The Top Page

By:  Staci Stallings

My son is amazing.  He really is.  Even through all of the dyslexia stuff, he had a way of being able to express what was going on with him.  Like that first night I knew it was dyslexia…

As I lay there, putting him to sleep, I asked, “So reading is kind of hard, huh?”

He said, “Yeah.”

I said, “So can the other kids read better than you?”

“Yeah, they brag a lot.”

“Brag?”

“They say, ‘I can read this. I can read that.'”

“And you can’t?”

“No.”

Long pause.

“So when you read, do you guess a lot?” I asked.

He looked at me very puzzled.  “Mom, that’s all reading is is is a lot of guessing.”

*~*

He’s just like that.  He grasps things on a deeper level.  Like yesterday… Now that we have the underlying causes of the dyslexia handled (his vision problems), we are working diligently to catch up with where he should be in terms of grade level work.

One of the things that almost immediately snapped to attention was spelling.  He has gone from way struggling to being able to do 90% of the list on Monday–even if he’s never studied some of the words for spelling. (Yes, it is a miracle!)

Well, we were studying the four hard words:  since (confused with sense), been (that extra e was throwing him), through (those last four letters must be memorized for how they look not how they sound), and Christmas (silent h, and swallowed t).

We started with since and through.  I had him write them four times each the night before.  So we were going to see how well he remembered them.

I said, “Since,” and he started to write it incorrectly.  Then he stopped.

“Wait,” he said and stared off into space as if trying to read something really far away.

“What are you doing?” I asked to see if he could articulate how he was locating how that word looked in his brain.

To which he said, “I’m sorting through all the papers because it’s not on the top one.”

I kind of laughed.  “The top one?”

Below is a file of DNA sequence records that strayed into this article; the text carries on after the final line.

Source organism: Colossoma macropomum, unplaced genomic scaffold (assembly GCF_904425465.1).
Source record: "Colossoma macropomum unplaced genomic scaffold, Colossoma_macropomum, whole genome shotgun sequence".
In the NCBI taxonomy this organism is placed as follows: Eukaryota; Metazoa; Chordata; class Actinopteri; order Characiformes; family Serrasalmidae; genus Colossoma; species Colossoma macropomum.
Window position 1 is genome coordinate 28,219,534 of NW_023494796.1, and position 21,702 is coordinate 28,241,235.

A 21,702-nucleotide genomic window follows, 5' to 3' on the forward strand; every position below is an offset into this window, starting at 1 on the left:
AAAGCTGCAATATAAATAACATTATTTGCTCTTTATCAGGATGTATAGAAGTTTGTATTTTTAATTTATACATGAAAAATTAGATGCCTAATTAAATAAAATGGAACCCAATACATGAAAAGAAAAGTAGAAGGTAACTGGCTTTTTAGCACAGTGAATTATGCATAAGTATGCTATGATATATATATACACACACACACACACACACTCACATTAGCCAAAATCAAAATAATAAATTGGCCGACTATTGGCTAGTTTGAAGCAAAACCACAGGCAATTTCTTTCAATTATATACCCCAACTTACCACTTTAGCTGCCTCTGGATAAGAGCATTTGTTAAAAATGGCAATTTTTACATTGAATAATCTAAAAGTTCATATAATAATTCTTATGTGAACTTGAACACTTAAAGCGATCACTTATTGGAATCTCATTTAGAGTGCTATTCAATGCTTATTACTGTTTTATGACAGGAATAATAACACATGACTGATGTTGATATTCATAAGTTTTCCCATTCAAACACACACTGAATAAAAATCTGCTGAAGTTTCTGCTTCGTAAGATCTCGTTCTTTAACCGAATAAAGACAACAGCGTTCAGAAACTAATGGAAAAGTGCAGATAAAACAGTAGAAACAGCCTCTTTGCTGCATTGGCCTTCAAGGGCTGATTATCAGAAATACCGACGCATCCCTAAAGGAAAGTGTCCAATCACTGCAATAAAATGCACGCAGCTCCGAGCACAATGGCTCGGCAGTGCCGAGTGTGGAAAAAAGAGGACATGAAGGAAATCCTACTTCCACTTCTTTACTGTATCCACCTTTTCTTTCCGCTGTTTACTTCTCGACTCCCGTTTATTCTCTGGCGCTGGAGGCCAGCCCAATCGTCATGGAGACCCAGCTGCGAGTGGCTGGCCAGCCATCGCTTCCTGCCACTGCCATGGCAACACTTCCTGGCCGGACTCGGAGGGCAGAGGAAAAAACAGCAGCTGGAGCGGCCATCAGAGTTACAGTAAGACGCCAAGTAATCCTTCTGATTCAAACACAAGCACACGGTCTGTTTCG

“Yeah, you know, on the top page in my brain.  Oh. There it is.  S. I. N. C. E.”

Then we did through.  Same thing.  He had to “search through the papers in his brain to find it.”  When he did, he knew how to spell it.

As I drove him to school this morning, we were etching Christmas down on his brain.  We did since, which he spelled automatically, and through which he also spelled automatically.

I said, “So why can you spell those now?”

He smiled, “Because they’re on the top page. I don’t have to go looking for them.”

I told him that my top page is really long, but under that I have file cabinets in my brain that I can go hunt for stuff that’s not on the top page.  He smiled.  “You must have a lot of stuff in there!”

I think we will get to the point that he has vaults of cabinets with stuff in his brain.  The cool thing is, even in 3rd grade he is learning to access it so he can use it.  How wonderful is that?!
*~*~*~*~*

Staci’s Author Central page is now live!  Check out all the awesome books…

http://www.amazon.com/Staci-Stallings/e/B005IDM6IS

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3 Responses to The Top Page

  1. Dana Pratola says:

    That is awesome. Kids are so much more in tune with what goes on in their heads than adults I think =-D

  2. Oh my goodness! I am not dyslexic, but do struggle with ADD and auditory processing. I describe my issues like your son. Mine are files in filing cabinets. Sometimes misfiled. I had an acquaintance name, Ginger, once. When I tried to “pull up” her name, I would go through the spice file … Cinnamin, clove … Ginger!!!

    It’s boys like your son who help others understand these disorders because they can verbalize what is happening to them. However, it’s also Mothers, like you, who take the time to listen, who allow sons like yours the time to verbalize what’s going on. Thank you!

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